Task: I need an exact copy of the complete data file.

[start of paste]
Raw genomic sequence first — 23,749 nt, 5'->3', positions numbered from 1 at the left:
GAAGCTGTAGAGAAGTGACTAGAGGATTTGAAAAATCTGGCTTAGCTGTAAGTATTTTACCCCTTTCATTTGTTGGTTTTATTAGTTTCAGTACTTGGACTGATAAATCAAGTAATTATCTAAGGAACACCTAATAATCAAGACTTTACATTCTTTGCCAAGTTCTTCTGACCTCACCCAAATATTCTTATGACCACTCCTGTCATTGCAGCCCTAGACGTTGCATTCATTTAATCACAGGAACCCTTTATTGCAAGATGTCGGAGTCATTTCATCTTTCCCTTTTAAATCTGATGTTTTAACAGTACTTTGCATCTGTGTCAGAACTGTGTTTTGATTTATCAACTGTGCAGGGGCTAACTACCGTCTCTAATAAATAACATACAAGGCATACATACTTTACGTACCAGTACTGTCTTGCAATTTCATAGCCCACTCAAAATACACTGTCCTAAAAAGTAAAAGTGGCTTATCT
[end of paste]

Raw genomic sequence first — 23,749 nt, 5'->3', positions numbered from 1 at the left:
GAAGCTGTAGAGAAGTGACTAGAGGATTTGAAAAATCTGGCTTAGCTGTAAGTATTTTACCCCTTTCATTTGTTGGTTTTATTAGTTTCAGTACTTGGACTGATAAATCAAGTAATTATCTAAGGAACACCTAATAATCAAGACTTTACATTCTTTGCCAAGTTCTTCTGACCTCACCCAAATATTCTTATGACCACTCCTGTCATTGCAGCCCTAGACGTTGCATTCATTTAATCACAGGAACCCTTTATTGCAAGATGTCGGAGTCATTTCATCTTTCCCTTTTAAATCTGATGTTTTAACAGTACTTTGCATCTGTGTCAGAACTGTGTTTTGATTTATCAACTGTGCAGGGGCTAACTACCGTCTCTAATAAATAACATACAAGGCATACATACTTTACGTACCAGTACTGTCTTGCAATTTCATAGCCCACTCAAAATACACTGTCCTAAAAAGTAAAAGTGGCTTATCT